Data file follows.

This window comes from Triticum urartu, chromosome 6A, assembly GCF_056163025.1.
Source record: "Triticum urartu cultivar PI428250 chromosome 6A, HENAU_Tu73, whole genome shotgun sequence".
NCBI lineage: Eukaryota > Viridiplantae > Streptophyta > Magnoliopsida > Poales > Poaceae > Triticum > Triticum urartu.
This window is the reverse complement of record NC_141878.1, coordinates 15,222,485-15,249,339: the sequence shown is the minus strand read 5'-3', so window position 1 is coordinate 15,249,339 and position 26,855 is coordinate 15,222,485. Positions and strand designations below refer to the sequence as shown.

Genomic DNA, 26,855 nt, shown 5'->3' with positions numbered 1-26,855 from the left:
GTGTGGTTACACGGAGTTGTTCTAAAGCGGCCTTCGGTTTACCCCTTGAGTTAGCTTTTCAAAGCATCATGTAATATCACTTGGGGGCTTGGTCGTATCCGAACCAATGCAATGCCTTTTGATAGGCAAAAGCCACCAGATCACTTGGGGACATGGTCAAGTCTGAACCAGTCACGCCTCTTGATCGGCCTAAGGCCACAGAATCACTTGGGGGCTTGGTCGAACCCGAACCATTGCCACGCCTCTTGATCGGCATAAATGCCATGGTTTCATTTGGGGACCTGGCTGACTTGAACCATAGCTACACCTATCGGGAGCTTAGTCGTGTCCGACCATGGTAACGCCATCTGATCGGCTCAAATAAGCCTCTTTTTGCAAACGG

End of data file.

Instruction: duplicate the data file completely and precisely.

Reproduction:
This window comes from Triticum urartu, chromosome 6A, assembly GCF_056163025.1.
Source record: "Triticum urartu cultivar PI428250 chromosome 6A, HENAU_Tu73, whole genome shotgun sequence".
NCBI lineage: Eukaryota > Viridiplantae > Streptophyta > Magnoliopsida > Poales > Poaceae > Triticum > Triticum urartu.
This window is the reverse complement of record NC_141878.1, coordinates 15,222,485-15,249,339: the sequence shown is the minus strand read 5'-3', so window position 1 is coordinate 15,249,339 and position 26,855 is coordinate 15,222,485. Positions and strand designations below refer to the sequence as shown.

Genomic DNA, 26,855 nt, shown 5'->3' with positions numbered 1-26,855 from the left:
GTGTGGTTACACGGAGTTGTTCTAAAGCGGCCTTCGGTTTACCCCTTGAGTTAGCTTTTCAAAGCATCATGTAATATCACTTGGGGGCTTGGTCGTATCCGAACCAATGCAATGCCTTTTGATAGGCAAAAGCCACCAGATCACTTGGGGACATGGTCAAGTCTGAACCAGTCACGCCTCTTGATCGGCCTAAGGCCACAGAATCACTTGGGGGCTTGGTCGAACCCGAACCATTGCCACGCCTCTTGATCGGCATAAATGCCATGGTTTCATTTGGGGACCTGGCTGACTTGAACCATAGCTACACCTATCGGGAGCTTAGTCGTGTCCGACCATGGTAACGCCATCTGATCGGCTCAAATAAGCCTCTTTTTGCAAACGG